Mar 20, 2013
Spring arrived this morning in Western Massachusetts, but you could have fooled me. We’re coated with a new blanket of slushy snow and ice from a sudden storm.
Which is the not too subtle lead-in for a posting of the standard “Spring Can You Really Hang You Up the Most” by pianist Pamela Hines. She falls squarely in that category of jazz musicians who should get wider exposure, based on her strong compositions and performances in a variety of group configurations.
3.2.1 is her latest CD, and she is matched with two equally strong musicians for the recording – bass player David Clark (Cyrus Chestnut, Danilo Perez) and drummer Yoron Israel (a leader in his own right). All have Boston area connections, either as students at New England Conservatory or as instructors at Berklee School of Music. The song selection suggests a moody, Bill Evans-inspired sound would be in order, but the group plays with a spark that prevents the recording from becoming formulaic. Clark in particular is given some room for solos and well-placed runs, and Israel always seems to know when to add a key brush stroke or fill.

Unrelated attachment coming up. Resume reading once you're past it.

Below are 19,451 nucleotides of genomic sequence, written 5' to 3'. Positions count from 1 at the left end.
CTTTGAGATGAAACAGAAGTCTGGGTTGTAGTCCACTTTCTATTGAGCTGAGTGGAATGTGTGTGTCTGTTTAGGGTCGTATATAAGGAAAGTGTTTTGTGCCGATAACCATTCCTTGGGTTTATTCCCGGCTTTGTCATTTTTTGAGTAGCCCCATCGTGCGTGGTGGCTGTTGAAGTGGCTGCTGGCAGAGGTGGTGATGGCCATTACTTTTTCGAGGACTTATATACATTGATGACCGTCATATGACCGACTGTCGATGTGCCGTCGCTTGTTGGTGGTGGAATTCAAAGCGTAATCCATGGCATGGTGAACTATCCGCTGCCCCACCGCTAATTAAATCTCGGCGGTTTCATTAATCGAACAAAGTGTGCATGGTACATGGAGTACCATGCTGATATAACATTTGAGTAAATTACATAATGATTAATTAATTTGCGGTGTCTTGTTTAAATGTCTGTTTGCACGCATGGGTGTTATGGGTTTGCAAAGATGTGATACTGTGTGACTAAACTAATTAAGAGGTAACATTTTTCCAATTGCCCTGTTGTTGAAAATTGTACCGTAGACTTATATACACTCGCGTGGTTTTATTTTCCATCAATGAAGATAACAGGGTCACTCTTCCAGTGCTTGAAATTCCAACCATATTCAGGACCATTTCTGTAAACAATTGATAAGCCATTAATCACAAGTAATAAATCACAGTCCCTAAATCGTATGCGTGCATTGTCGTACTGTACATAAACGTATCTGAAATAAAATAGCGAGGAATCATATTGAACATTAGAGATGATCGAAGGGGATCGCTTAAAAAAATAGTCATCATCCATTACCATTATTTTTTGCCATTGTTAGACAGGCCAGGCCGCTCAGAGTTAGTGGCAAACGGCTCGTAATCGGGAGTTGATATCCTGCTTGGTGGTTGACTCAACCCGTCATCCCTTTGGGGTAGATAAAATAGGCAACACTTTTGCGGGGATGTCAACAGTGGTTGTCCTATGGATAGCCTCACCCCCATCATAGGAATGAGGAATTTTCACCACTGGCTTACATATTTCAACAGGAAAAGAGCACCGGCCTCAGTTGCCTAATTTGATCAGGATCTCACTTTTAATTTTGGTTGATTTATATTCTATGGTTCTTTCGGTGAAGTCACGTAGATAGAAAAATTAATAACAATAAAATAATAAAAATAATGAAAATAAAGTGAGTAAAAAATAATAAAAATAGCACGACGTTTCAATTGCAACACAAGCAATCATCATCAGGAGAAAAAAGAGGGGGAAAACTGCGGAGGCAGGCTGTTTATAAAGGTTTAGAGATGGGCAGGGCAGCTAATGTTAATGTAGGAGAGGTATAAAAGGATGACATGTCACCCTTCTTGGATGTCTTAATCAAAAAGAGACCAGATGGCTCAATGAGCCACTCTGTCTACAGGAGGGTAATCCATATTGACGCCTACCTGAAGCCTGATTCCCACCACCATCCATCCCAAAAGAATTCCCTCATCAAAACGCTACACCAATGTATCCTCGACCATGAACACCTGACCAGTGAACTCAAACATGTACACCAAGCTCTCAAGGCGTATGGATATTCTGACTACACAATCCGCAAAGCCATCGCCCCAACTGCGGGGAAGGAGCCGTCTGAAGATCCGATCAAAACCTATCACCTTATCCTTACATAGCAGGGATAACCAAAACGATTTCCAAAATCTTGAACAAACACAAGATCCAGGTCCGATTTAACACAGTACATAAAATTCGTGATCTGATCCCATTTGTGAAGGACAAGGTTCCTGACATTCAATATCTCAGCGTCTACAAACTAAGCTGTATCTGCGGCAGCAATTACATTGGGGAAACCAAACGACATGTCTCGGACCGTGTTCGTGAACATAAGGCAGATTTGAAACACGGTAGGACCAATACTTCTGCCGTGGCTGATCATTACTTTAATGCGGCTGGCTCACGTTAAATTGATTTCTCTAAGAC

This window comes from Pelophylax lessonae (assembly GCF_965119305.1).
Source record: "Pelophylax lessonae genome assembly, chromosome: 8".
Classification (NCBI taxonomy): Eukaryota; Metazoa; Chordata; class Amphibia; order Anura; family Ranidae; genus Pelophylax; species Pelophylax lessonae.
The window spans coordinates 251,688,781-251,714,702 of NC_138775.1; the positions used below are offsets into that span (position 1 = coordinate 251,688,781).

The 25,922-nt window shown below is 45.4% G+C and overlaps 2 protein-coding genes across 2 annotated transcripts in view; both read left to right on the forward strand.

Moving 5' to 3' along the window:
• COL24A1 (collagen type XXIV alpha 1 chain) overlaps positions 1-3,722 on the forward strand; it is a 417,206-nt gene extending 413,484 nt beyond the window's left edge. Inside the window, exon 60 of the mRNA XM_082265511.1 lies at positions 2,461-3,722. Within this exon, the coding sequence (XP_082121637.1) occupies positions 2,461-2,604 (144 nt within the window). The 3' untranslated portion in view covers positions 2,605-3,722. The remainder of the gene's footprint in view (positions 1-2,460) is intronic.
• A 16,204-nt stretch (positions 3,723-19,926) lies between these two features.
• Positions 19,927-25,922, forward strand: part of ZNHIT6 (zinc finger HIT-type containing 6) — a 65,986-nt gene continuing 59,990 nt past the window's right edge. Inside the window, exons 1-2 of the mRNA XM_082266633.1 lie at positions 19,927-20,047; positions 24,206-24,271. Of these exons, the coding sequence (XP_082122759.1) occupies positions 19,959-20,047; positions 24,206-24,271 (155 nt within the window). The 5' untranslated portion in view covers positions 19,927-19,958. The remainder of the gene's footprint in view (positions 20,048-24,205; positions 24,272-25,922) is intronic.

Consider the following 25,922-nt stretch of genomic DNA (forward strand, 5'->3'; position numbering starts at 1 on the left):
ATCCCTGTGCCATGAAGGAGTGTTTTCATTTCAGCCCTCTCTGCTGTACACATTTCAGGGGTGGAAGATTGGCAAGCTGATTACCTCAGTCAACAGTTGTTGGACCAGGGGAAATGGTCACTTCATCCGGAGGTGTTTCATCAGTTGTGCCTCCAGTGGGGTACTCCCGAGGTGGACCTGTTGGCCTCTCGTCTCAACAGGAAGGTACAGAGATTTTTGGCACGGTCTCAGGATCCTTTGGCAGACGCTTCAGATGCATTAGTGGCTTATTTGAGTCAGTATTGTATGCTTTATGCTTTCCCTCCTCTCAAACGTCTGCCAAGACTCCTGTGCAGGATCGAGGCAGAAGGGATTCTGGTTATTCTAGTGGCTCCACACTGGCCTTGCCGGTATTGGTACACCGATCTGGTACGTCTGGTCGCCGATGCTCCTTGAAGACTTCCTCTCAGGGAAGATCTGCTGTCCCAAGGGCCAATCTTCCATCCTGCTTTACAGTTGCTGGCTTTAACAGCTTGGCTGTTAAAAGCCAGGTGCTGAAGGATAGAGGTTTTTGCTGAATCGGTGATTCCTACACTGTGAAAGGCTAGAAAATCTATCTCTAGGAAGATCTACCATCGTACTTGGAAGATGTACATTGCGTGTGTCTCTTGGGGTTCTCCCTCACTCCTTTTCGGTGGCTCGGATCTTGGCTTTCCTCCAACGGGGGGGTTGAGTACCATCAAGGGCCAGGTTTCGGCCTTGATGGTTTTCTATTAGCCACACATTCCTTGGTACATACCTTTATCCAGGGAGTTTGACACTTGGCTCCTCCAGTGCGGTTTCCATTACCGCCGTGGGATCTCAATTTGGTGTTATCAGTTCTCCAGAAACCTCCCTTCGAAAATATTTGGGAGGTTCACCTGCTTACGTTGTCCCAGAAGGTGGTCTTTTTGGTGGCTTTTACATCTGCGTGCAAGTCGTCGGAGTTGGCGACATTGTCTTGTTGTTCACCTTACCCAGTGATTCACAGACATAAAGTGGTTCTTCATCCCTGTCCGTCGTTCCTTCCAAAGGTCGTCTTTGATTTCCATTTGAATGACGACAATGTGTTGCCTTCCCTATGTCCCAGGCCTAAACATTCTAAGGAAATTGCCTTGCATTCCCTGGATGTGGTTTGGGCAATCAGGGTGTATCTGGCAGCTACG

As for Ms. Hines, she continues to show her interpretive skills, taking on well-known material but leaving her own stamp on the result. I’m particularly fond of her playing on the ballad “If You Could See Me Now”, bringing a warm sound to the Tadd Dameron composition, and setting up a wonderful Clark solo.